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Recycling of Heterogeneous Mixed Waste Polymers through Reactive Mixing (2)


mixer,heterogeneous blend,recycling

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3.2. Effect of the MIXING Time
All the previous results indicate that morphology, rheological and mechanical properties depend on the processing conditions and that the mechanical stress acting on the melt plays a very important role. In Figure 7 the curve of the torque as a function of the mixing time is reported for sample A3.


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Figure 7. Curve of the torque as a function of mixing time for A3 sample.

Similar to all the curves of the torque in a mixing operation, the curve first increases due to the feeding of the cold polymer, reaches a maximum and then decreases reaching a thermo-flow-dynamic equilibrium suggesting that there is no more change in the morphology of the blend. Considering the previous hypothesis about the beneficial effect of high values of mechanical stress on the development of the morphology, tests have been done by stopping the mixing after 1 min, at which time a maximum is observed. The MFI values and the flow curves of the A3 samples mixed 1 min (A3/1) and 5 min (A3/5) are reported in Table 11 and in Figure 8, respectively.


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Figure 8. Complex viscosity as function of angular frequency of A3/1 and A3/5 blends.


Table 11. MFI values of A3/1 and A3/5 blends.

Property A3/1 A3/5
MFI, g/10 min 0.425 0.503


The blend A3/1 shows a lower value of the MFI and a higher value of the flow curve both at low and high frequencies. In particular, sample A3/1 does not reach a Newtonian plateau in this frequency range and shows a more pronounced non-Newtonian behavior. As said before, this phenomenon is due to both the size of the dispersed particles and/or a better adhesion. From these rheological data it is, then possible to hypothesize a decrease in the dimensions of the particles and/or a better adhesion between the continuous phase and dispersed phases for sample A3/1.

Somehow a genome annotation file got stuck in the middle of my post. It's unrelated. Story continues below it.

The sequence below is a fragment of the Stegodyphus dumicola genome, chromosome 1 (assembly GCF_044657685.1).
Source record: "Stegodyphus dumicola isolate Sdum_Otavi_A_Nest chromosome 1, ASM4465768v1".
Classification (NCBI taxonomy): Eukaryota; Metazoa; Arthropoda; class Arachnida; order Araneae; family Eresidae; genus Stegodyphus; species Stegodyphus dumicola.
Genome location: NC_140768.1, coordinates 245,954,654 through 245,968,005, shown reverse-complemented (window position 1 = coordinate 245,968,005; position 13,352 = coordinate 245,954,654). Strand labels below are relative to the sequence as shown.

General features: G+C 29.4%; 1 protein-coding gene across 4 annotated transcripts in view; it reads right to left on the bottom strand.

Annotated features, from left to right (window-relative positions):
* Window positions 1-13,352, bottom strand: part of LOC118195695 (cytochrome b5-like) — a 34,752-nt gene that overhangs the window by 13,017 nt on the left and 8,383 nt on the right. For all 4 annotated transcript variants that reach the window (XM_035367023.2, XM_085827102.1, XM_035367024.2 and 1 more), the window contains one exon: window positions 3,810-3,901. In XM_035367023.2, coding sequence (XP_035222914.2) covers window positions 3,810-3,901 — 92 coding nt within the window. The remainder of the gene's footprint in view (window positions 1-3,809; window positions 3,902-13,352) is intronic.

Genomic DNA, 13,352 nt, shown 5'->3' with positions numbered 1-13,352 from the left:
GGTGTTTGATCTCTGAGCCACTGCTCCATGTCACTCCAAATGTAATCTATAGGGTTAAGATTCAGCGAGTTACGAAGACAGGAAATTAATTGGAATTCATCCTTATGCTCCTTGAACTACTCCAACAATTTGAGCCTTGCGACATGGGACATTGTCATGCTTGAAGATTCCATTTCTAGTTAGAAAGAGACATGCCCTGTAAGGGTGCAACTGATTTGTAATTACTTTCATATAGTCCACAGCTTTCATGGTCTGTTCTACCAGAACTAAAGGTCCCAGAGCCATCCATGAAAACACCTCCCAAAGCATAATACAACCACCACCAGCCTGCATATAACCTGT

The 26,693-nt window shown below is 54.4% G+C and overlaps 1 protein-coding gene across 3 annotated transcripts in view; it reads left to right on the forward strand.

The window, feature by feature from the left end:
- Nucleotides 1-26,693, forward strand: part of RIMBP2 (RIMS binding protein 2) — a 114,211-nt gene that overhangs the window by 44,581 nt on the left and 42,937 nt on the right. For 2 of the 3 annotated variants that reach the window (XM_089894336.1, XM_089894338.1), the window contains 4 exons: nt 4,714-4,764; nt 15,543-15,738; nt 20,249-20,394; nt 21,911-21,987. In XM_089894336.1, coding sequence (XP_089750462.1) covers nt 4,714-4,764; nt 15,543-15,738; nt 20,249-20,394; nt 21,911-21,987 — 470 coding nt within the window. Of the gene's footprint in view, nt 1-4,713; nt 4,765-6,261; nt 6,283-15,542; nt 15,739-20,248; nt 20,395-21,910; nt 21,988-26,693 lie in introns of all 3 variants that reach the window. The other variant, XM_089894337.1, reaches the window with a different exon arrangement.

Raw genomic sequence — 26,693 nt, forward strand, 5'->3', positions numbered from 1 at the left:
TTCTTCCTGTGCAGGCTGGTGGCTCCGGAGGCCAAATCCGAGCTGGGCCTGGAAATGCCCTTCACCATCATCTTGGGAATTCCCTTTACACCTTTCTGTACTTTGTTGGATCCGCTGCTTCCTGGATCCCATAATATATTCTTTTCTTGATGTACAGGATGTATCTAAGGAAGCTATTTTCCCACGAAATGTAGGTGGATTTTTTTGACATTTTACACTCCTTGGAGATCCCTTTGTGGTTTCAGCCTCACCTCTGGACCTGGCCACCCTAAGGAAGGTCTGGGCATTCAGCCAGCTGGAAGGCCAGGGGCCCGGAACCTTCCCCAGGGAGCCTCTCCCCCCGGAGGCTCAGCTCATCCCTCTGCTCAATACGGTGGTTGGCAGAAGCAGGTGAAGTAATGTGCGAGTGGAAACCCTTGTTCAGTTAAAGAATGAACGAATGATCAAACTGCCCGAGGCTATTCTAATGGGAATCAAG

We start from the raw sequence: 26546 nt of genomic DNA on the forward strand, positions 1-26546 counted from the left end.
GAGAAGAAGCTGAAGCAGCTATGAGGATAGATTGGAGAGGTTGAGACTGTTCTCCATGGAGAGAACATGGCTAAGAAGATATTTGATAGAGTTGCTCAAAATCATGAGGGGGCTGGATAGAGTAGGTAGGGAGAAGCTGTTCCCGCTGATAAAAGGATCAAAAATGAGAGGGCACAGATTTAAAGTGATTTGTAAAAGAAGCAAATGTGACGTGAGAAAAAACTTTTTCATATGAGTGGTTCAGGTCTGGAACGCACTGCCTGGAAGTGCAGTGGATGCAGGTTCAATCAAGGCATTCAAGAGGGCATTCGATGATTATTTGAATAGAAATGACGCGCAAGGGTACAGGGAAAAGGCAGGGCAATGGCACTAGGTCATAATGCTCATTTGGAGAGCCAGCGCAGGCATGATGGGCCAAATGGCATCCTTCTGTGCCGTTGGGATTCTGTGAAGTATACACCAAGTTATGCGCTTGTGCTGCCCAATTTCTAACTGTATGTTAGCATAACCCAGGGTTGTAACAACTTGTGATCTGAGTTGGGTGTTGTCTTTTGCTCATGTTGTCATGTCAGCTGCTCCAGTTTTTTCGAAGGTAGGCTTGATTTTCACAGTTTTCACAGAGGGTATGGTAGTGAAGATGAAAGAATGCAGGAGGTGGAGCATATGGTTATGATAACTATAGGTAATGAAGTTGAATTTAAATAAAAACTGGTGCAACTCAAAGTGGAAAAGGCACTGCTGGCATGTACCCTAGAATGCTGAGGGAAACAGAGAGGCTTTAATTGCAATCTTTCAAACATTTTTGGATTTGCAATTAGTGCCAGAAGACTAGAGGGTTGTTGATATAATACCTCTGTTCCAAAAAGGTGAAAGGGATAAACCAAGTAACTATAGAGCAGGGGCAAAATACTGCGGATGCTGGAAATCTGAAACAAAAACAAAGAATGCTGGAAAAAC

In Figure 9 the SEM micrographs of the two samples are reported. The relative curves of the particle diameter distribution and numerical average diameter values are shown in Figure 10 and Table 12, respectively.

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Figure 9. SEM micrographs: (a) A3/1, (b) A3/5 blends.


Polymers 15 01367 g010 550Figure 10. Normal distribution curves of particles diameter.

Table 12. Numerical average diameter values of A3/1 and A3/5 blends.

  A3/1 A3/5
Numerical average diameter, Dn, um 3.58 6.57

It is well evident that the blend processed 1 min shows particles of the dispersed phase having lower values of the diameter and smaller are also the voids present in the continuous phase of this specimen. The applied stress is then able to break the particles of the dispersed phases reducing their size, but also to form copolymers able to decrease the interfacial tension between matrix and dispersed phases and then improve the adhesion between matrix and dispersed phases. The numerical average diameter is about 3.5 µm and the diameter distribution decreases from 3–10 µm to 2–6 µm. The mechanical properties are reported in Table 13 for the two blends and their stress-strain curves are plotted in Figure 11. Additionally, in this Figure, the sudden change of the stress-strain curves is due to the change of the crosshead speed.


Polymers 15 01367 g011 550Figure 11. Stress-strain curve of A3/1 and A3/5 blends.

Table 13. Tensile properties of A3/1 and A3/5 blends.

Blend Code E, MPa TS, MPa EB, %
A3/1 212 ± 13 7.6 ± 2.5 19.1 ± 4.1
A3/5 176 ± 19 4.2 ± 2.5 5.1 ± 1.5

The two stress-strain curves are strongly different. Indeed, the curve relative to the A3/5 sample is the typical stress-strain curve of a fragile polymer, while the stress-strain curve of sample A3/1 shows yield stress and ductile behavior.

Elastic modulus, tensile strength and elongation at break are significantly higher for the blend processed 1 min. It is very impressive, however, that the mechanical behavior of the A3/1 blend is dramatically changed and a brittle-to-ductile transition with the presence of yield stress is observed by optimizing the processing time.

The change of morphology has implied a brittle-to-ductile transition due to the higher contact area between the matrix and dispersed particles and a better adhesion between the matrix and other phases.